The Thermopolis Archaeopteryx is one of the finest examples of this species ever discovered. And, lucky us! Paleontologist Pete Larson stopped by to tell us what makes this fossil so special, and fill us in on his new research on it – see what he had to say in the video below.
We’re talking dino-bird with Pete Larson, tomorrow morning at 10 a.m. Central. Check out our previous blog post for details on how you can participate!
Peter L. Larson, paleontologist and geologist, is a paleontologist and the president of Black Hills Institute of Geological Research in Hill City, South Dakota. Larson is on the research team investigating Archaeopteryx and other fossils at the SLAC National Accelerator Laboratory. Today he blogs about the fossil Archaeopteryx and how high powered X-rays helps us learn new things about this unique fossil.
Paleontologist. Pete Larson (left) at the SLAC National Accelerator Laboratory.
The discovery, sale and subsequent scientific examination of the sole surviving thousand year old palimpsest recording the work of Archimedes (who died in 212 B.C.) has made it possible to study fossils using high energy x-rays to map the distribution of elements across the surface of the rocks containing their remains. A group of scientists gathered at the Stanford Synchrotron Laboratory in Menlo Park California to study one of the iconic “missing links” of evolutionary biology, Archaeopteryx. This investigation was able to show that not only was there original material from the living Archaeopteryx preserved in the dino-bird skeleton, but that the “feather impressions” were not impressions of feathers, but the feathers themselves, preserved in the limestone matrix for more than 145 million years. This research has opened a door to a new dimension for the study of fossils. It gives us a new way to study soft tissue, the chemistry of preservation, and details that everyone thought were lost in time.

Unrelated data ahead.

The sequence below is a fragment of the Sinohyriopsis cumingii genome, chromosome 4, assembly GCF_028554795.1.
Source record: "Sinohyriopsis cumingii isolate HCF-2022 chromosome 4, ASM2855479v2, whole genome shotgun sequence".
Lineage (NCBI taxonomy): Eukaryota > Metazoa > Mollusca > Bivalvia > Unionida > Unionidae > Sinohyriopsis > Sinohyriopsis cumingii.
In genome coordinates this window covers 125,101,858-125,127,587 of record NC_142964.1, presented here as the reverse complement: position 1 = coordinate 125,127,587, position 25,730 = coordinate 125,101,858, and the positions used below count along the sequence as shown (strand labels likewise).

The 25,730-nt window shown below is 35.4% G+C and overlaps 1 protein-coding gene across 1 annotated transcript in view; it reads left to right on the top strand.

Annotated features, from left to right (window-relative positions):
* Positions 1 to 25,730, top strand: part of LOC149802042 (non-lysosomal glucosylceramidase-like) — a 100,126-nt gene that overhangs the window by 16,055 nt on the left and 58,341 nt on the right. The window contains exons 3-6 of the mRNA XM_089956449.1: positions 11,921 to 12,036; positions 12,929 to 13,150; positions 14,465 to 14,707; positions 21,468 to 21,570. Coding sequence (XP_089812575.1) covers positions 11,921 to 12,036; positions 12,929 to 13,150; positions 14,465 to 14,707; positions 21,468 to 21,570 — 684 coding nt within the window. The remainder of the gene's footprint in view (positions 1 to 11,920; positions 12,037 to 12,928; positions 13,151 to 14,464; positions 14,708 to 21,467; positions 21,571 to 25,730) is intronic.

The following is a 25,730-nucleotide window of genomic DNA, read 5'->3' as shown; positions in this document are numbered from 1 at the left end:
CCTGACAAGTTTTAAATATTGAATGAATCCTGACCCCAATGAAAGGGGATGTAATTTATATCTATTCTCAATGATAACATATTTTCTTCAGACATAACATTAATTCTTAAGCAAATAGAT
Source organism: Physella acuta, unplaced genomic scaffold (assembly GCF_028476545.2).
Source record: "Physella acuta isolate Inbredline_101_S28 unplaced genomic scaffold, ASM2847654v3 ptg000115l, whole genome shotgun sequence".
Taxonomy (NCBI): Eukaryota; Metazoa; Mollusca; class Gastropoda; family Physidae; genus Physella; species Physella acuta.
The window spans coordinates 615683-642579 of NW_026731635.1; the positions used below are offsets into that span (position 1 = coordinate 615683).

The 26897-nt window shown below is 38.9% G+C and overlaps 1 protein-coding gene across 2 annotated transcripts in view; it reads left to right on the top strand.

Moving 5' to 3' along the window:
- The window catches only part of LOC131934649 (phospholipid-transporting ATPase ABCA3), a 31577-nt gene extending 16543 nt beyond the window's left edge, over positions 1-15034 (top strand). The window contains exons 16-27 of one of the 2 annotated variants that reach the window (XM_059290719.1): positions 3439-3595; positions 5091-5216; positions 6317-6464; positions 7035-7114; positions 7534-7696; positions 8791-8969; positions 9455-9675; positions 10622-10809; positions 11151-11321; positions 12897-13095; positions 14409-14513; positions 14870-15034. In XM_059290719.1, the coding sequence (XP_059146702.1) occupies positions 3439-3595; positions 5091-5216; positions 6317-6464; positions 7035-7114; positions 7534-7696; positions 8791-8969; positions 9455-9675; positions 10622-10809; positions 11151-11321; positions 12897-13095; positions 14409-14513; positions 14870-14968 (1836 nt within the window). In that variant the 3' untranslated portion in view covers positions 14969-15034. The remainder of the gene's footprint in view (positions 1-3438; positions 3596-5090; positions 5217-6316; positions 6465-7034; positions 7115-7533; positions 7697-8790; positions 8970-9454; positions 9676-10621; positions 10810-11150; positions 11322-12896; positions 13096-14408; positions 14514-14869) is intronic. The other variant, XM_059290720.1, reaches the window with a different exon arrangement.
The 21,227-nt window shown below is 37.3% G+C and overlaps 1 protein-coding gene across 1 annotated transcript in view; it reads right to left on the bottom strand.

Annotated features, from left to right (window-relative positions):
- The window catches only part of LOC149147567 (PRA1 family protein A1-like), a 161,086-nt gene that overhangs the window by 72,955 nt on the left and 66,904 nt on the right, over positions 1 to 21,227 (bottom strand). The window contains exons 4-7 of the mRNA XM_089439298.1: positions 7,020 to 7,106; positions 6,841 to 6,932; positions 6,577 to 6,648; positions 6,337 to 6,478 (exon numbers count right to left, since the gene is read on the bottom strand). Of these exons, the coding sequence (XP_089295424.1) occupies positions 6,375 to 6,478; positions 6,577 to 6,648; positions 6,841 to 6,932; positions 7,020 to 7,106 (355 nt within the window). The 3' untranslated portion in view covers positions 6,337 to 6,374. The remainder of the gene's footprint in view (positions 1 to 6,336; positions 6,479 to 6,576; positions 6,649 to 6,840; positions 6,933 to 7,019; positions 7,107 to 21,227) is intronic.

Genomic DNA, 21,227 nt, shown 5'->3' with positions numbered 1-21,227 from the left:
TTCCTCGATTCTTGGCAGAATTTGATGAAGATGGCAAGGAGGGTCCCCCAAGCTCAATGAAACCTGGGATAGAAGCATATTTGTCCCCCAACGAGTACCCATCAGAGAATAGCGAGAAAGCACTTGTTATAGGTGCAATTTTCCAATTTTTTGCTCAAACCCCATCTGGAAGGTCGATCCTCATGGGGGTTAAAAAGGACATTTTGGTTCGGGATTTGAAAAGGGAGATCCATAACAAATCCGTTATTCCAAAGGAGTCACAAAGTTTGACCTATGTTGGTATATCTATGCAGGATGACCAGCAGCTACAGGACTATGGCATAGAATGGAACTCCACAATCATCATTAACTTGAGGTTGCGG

For details about the X-ray Fluorescence imaging of the Thermopolis specimen of Archaeopteryx, see the May 10, 2010 issue of the Proceedings of the National Academy of Sciences.
Take a tour of our current Archaeopteryx: Icon of Evolution exhibit with Pete in the video below, and don’t miss your opportunity to ask him questions during our upcoming online webinar session. Join us on June 17 at 10 a.m. as Larson answers questions about Archaeopteryx, the exhibition and his own research. Register here, or see instructions below.
As Pete explains in the video below, this particular Gorgosaurus was particularly interesting due to the number of severe injuries it sustained in life – and the fact that it live long enough for them to heal, showing scar tissue and unusual bone growth.
What Pete and his team from the Black Hills Institute uncovered when they were casting the original fossil is perhaps the most surprising – this Gorgosaur may have had brain cancer. Check it out in this video: